Winter Blizzard

Discussion in 'Landscape & Cityscape' started by Spidy, Jan 29, 2008.

  1. Spidy

    Spidy TPF Noob!

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    Wow, it's really difficult taking good pictures of a blizzard. They all looked dull and gray, but I guess that's what a blizzard looks like.

    I took these this morning "through my window" (I know!), so they may not be the best, but I didn't think they turned out too bad for window shots. I would love to hear tips on how to shoot this type of weather. If not through a window how would you do this without wrecking your camera? All critiques are welcome. I am very new with my camera and this is my first post other than the test post.

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  2. crazyman

    crazyman TPF Noob!

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    Personally, I believe that having a colorful sky would do a lot for these pictures. If you waited for a break in the storm and captured a really blue sky it would add so much more depth to the pictures.

    Also the trees are leafless and aren't a very good focus point. You should try focusing on houses or cars, something that fills the picture more.

    I like the last one but I think it's missing some sensation. Maybe focusing up on the sign more, maybe a different angle? I think if you crop it and play around with the colors you could really get a great shot.
     
  3. Trenton Romulox

    Trenton Romulox TPF Noob!

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    None of these shots really do it for me, but I like the concept of the last one the best. But none of the shots, in their current form, really do a whole lot for me, as they are all rather boring to me. There's nothing here that stands out. I'm not sure if it's worth taking the time to post-process these very heavily, as I'm not entirely sure any of the shots have anything spectacular hidden within them, waiting for software to them out. But, hey, good try.
     
  4. crazyman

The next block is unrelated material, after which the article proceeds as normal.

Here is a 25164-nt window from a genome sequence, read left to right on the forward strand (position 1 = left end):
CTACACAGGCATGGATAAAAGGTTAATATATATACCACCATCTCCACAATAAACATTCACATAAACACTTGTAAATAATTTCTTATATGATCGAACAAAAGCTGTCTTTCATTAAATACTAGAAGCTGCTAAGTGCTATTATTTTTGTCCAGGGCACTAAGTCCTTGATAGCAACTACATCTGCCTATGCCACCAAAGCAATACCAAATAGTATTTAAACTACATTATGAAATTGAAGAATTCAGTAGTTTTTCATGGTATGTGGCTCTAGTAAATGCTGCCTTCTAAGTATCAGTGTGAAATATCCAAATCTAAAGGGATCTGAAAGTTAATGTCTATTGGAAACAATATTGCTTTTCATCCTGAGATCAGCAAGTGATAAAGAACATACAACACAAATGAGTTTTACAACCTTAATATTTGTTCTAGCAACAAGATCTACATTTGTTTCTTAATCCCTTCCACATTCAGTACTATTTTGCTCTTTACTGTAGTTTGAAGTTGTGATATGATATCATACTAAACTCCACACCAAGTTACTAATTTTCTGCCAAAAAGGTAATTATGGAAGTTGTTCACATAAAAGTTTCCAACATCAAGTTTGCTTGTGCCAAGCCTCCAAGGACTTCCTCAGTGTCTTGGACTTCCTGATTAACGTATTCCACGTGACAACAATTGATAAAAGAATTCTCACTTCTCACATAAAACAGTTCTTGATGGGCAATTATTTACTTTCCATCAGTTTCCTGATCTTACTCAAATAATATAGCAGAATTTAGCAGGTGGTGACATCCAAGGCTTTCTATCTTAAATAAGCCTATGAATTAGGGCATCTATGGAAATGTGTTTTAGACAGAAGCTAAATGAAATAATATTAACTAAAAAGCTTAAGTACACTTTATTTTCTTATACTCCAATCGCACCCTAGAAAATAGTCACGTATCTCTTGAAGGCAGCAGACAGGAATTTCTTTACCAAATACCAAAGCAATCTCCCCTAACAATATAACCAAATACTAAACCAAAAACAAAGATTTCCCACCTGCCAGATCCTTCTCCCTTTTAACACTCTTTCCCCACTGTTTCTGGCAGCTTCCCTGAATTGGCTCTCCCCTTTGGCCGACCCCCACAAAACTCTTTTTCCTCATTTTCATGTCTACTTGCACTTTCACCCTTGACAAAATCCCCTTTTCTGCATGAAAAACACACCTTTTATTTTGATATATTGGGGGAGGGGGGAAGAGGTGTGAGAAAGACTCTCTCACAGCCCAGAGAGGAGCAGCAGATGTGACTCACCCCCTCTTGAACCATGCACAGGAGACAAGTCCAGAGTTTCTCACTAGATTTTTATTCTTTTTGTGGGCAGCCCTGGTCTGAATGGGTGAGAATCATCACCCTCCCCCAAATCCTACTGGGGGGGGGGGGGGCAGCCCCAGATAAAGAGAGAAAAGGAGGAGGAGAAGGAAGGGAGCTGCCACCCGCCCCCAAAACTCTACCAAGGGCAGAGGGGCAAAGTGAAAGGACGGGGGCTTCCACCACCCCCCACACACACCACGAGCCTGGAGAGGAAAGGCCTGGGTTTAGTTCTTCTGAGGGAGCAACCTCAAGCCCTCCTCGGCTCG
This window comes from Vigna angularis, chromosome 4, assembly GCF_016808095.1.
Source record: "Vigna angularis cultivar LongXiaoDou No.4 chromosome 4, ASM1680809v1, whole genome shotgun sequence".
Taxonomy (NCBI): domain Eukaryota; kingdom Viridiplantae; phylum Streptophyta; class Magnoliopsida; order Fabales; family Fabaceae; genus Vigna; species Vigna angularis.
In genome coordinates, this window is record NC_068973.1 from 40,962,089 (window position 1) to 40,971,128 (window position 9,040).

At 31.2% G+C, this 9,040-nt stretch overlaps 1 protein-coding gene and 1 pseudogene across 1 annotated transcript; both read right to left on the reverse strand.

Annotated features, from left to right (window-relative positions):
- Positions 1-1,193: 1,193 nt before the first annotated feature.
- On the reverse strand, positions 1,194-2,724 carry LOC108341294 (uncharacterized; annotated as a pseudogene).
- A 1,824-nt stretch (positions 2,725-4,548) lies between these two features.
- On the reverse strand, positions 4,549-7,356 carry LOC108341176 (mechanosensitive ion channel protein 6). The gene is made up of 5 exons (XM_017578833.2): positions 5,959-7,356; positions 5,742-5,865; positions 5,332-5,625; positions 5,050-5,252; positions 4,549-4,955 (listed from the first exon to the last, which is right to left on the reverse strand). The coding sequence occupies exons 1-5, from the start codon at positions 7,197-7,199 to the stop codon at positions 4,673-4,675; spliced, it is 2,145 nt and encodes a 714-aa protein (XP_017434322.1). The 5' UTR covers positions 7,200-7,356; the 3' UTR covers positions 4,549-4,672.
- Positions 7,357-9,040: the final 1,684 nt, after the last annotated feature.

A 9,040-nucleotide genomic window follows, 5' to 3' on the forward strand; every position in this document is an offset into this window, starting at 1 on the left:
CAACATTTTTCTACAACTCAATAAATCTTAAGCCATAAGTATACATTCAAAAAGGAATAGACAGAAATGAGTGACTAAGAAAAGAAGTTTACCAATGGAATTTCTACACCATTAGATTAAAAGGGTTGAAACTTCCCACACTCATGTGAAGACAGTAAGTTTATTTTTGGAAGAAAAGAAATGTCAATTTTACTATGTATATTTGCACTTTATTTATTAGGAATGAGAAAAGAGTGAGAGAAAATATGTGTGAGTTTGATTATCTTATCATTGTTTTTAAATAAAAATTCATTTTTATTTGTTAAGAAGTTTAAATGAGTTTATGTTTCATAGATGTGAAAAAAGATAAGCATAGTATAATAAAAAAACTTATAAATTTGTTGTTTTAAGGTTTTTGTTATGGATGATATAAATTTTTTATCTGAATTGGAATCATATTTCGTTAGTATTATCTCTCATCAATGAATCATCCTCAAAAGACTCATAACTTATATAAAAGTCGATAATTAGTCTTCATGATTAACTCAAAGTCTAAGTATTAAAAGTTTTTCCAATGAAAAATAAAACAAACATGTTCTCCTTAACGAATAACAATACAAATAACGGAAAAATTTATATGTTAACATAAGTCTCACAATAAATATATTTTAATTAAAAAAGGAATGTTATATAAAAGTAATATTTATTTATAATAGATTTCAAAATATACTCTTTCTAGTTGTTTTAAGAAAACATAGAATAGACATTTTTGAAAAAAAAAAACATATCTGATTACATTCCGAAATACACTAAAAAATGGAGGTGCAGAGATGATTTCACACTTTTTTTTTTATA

crazyman TPF Noob!

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    yea I think the last one is almost there... it's just missing something. If the sign were bigger I think it would've been better.

    But hey there's always the next blizzard right?
     
  5. Spidy

    Spidy TPF Noob!

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    Thank you so much for the feedback! I appreciate all and any.

    As for the "blue" sky, we have plenty of those days too, I was trying to capture the "blizzard". I guess there isn't anything too exciting about a snow storm! The sky actually looks this way, very gray and dark.

    I took these from my window, so trying to get an angle was difficult. I made due with what I had. I actually found the bare tree's to be interesting, but then again I'm always looking for something odd, or unusual. Doesn't mean it will always work for me.

    I still see an interesting something in these shots. I'm not sure what it is though.

    Thanks again for the comments!
     
  6. Spidy

    Spidy TPF Noob!

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    Thanks for the comments, I appreciate it! I don't think I will be looking to fine tune these shots anyway, because like I said ... they were taken through the window and I'm sure that alone will be detramental to the outcome. My main question was how could I make a drab and snowy storm look better without wrecking my camera? Maybe someone will come along with that answer!

    Again ... Thanks so much for your comments!!
     
  7. crazyman

    crazyman TPF Noob!

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    put a plastic bag around it, with just the tip of the lens exposed would probably be the easiest and cheapest way
     
  8. Spidy

    Spidy TPF Noob!

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    Thanks, I actually thought about doing that; might try it with the "next" snowstorm :D
     
  9. RKW3

    RKW3 TPF Noob!

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    Camera's are pretty good against the elements, you should be fine if you cover up your camera the times your aren't shootin.
     
  10. Trenton Romulox

    Trenton Romulox TPF Noob!

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    Yeah, I'd say just take some precautions and cover your camera with a plastic bag when you aren't shooting, or get someone to hold an umbrella over you. Maybe get one of those nifty umbrella hats? :p

    Now, there's nothing wrong with having a snowstorm shot be drab, in fact, it might be most desirable. My suggestions, if you want to take that route, find an interesting subject and compose the shot so the subject is lonely. Try and get the shot in a high-contrast black and white set-up. The important thing is to see what you have to work with, and pick a composition and lighting style that suits that subject. Say, dead tree alone on a hill in blizzard, fine a way to isolate that tree and give it a lonely feel. Or, child making snowman, make that shot bright and colorful and happy. But, you can't make a shot of a bare tree all alone in the stark winter wonderland exactly a bright, vivid shot, sort of kills the mood. But, at the same time, there's subject versus presentation contrast that can make a shot really interesting, but that's a pretty advanced topic and it's tough to pull off.
     

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